Mining the silver lining of the Trump presidency

It’s January 9, 2021. Yesterday, two days after the President (who by the way is Donald Trump, the guy from The Apprentice) ginned his supporters up into storming the Capitol (wtf?) and coming within minutes of possibly lynching the Vice President (okay, maybe this wouldn’t have happened), Twitter finally discovered the justification to shut down Trump’s account. This is all horribly and hilariously and unimaginably absurd.

Let’s get even weirder. For the better part of the last four politically insane years, a community of gamblers wagered stupid amounts of money betting on a simple question: How many times would Donald Trump tweet this week? The game ended for us before it ended for the President, but now that it’s completely over, I feel this tiny corner of Internet weirdness deserves some remembrance. After all, there are very few other people on this planet that understood Trump’s twitter habits – and by extension, Trump himself – more than the people who bet on them.

The Genesis

It starts with PredictIt, which of course readers of this blog are familiar with. In 2016, the run-up to the election featured a suite of recurring weekly markets in which traders bet on who would be leading in the polls, Congress’ approval, the direction of the country, and Obama’s job approval. These were fairly successful for the website in that degenerate bettors loved markets where small bets can hit big (which they did) and savvy bettors enjoyed the game (and gamesmanship) that came with figuring out how polling averages worked, polls were released, and how that information eventually reached the market. In the process, a community formed. In particular, the discussion boards for the Obama approval markets (OA) became a place for happy numerically-inclined (and often left-of-center) traders to hang out. Thursdays, for example were “scotch-and-base” nights when a trader (“baselevel“) and others would drink scotch and answer questions from newer traders who had no clue how polling markets worked.

The OA crowd got tight-knit enough that after the election, an IRL get-together was planned for Chicago (in the middle of the country). The organizers were baselevel and m4ry and it was relatively well-attended, with I think around 20-30 traders showing up in what was the first or one of the first real-life PredictIt trader meet-ups (I didn’t go – at the time my net PredictIt winnings were literally $1200 and I couldn’t justify the cost). John Aristotle, the founder of PredictIt, was so jazzed there was a meetup happening among people who met on his website that he even flew out from DC and came by himself, talking a lot about his big plans for site expansion and so forth (as I understand it).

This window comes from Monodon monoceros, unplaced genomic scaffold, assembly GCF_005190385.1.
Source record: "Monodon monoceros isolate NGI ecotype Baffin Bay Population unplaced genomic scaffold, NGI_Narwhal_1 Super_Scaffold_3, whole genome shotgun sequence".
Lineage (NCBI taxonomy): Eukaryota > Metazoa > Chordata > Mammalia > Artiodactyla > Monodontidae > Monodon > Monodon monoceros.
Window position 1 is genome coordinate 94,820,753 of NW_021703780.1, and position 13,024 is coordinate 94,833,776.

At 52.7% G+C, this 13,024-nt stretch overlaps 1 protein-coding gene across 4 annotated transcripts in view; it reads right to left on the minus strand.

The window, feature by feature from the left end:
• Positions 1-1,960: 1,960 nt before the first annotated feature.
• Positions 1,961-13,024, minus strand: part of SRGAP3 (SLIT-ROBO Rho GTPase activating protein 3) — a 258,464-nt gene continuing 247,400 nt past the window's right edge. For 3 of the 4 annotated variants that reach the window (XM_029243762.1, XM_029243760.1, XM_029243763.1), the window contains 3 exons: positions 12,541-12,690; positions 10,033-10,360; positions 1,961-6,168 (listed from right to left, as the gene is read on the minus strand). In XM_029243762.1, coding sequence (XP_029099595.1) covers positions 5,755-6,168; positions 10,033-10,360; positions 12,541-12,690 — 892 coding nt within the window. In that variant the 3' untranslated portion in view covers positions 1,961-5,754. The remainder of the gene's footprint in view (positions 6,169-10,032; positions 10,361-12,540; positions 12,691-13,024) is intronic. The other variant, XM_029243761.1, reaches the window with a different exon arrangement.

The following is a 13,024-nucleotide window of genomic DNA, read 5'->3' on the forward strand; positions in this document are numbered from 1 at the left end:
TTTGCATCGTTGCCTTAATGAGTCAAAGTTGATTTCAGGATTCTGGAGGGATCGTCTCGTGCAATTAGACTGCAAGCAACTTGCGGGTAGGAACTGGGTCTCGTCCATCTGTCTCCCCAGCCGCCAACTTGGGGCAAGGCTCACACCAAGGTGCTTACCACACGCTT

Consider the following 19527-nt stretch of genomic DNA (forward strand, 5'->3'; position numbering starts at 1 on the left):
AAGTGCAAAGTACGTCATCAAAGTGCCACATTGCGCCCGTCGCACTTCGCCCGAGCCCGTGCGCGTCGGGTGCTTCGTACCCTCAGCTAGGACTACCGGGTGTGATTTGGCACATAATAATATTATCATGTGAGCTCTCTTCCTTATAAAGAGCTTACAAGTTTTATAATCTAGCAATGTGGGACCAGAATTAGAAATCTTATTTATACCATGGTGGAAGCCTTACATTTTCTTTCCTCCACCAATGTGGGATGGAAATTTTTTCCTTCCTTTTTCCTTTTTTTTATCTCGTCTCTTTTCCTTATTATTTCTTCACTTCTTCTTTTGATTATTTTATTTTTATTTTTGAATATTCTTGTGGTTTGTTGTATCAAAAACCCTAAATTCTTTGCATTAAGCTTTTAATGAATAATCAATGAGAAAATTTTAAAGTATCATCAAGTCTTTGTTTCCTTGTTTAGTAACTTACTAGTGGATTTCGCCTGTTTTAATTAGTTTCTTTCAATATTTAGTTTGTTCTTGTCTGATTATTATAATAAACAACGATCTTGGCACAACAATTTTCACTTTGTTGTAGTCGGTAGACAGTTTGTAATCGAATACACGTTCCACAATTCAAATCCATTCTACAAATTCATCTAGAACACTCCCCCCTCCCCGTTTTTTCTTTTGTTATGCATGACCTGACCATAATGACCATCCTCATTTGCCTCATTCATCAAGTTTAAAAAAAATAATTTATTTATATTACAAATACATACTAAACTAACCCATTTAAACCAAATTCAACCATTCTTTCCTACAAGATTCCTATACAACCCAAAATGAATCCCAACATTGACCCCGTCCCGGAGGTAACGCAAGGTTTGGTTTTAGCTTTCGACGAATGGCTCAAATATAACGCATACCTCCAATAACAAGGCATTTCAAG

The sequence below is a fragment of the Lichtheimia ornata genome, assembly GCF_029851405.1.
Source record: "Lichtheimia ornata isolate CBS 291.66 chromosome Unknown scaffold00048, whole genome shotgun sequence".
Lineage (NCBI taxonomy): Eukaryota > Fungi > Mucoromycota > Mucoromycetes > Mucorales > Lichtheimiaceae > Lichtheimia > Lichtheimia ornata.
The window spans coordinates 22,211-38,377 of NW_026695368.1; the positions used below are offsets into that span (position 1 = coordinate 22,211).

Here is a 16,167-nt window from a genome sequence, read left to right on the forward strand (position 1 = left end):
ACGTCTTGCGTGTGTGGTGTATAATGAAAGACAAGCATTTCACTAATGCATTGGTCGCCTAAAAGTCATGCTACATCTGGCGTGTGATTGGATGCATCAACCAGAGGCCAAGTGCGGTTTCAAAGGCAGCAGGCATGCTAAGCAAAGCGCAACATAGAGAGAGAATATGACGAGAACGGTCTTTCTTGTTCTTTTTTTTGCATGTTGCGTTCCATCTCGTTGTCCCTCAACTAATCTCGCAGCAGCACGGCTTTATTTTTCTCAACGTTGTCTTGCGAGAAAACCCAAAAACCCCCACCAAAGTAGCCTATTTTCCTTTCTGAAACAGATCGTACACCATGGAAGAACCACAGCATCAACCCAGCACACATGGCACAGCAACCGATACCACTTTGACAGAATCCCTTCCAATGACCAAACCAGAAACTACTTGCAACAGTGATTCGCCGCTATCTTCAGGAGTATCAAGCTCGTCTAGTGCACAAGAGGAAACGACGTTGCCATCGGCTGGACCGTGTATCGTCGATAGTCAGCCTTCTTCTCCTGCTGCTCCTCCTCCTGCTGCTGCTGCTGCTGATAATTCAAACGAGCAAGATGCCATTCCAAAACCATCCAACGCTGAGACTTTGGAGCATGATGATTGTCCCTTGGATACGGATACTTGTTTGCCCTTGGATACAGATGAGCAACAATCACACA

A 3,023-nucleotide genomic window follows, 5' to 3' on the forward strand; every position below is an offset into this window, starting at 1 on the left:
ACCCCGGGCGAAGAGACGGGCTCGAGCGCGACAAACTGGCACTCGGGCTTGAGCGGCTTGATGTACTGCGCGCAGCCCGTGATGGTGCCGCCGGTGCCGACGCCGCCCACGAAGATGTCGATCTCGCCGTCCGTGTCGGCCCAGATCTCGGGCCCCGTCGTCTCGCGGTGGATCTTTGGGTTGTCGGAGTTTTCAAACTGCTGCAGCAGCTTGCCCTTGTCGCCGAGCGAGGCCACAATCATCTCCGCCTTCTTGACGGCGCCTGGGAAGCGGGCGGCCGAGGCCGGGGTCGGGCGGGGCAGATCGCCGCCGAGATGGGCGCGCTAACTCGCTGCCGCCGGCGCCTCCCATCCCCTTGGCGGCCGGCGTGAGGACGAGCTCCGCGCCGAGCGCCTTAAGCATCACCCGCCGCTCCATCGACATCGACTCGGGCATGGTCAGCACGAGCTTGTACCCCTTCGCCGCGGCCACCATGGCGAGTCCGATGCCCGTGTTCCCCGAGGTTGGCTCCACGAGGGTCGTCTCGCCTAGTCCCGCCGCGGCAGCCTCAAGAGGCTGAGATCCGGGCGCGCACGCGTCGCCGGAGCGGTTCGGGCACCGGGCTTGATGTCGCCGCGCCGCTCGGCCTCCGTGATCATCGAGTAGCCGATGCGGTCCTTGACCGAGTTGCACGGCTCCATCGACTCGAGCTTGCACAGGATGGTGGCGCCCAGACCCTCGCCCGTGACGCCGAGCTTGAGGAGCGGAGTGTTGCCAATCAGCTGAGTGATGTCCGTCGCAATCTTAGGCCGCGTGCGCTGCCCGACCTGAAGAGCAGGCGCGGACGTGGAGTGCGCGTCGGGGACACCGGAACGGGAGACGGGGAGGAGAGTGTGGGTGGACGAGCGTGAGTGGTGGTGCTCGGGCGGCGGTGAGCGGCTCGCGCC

Anyway, a few weeks after this meetup in the middle of December, John reached out to some of the traders he had met. Polling markets were drying up a bit and he wondered if the polling market crew had any ideas for any new weekly recurring markets. At this point, I was involved in the twitter group chat with a handful of the OA veterans, and we began tossing around ideas. At this time, the mainstream was just getting used to the idea of paying attention to Trump’s tweets. Every tweet was a news story in November and December of 2016. He was threatening GM and Chrysler via tweets and nuking their stock prices (briefly). Quants on Wall Street started building bots that would keyword search his tweets for relevant companies so they could automatically trade in response to a twitter attack (the stock market was the first tweet market). There was this notion that Trump “used” his twitter account strategically (we’ll get there, but any tweet market trader would laugh at this now), and his “grasp” of social media was being talked up and praised. Here was a President-elect who posted his own tweets in a way that was unpredictable and – at that time – seemingly unavoidable.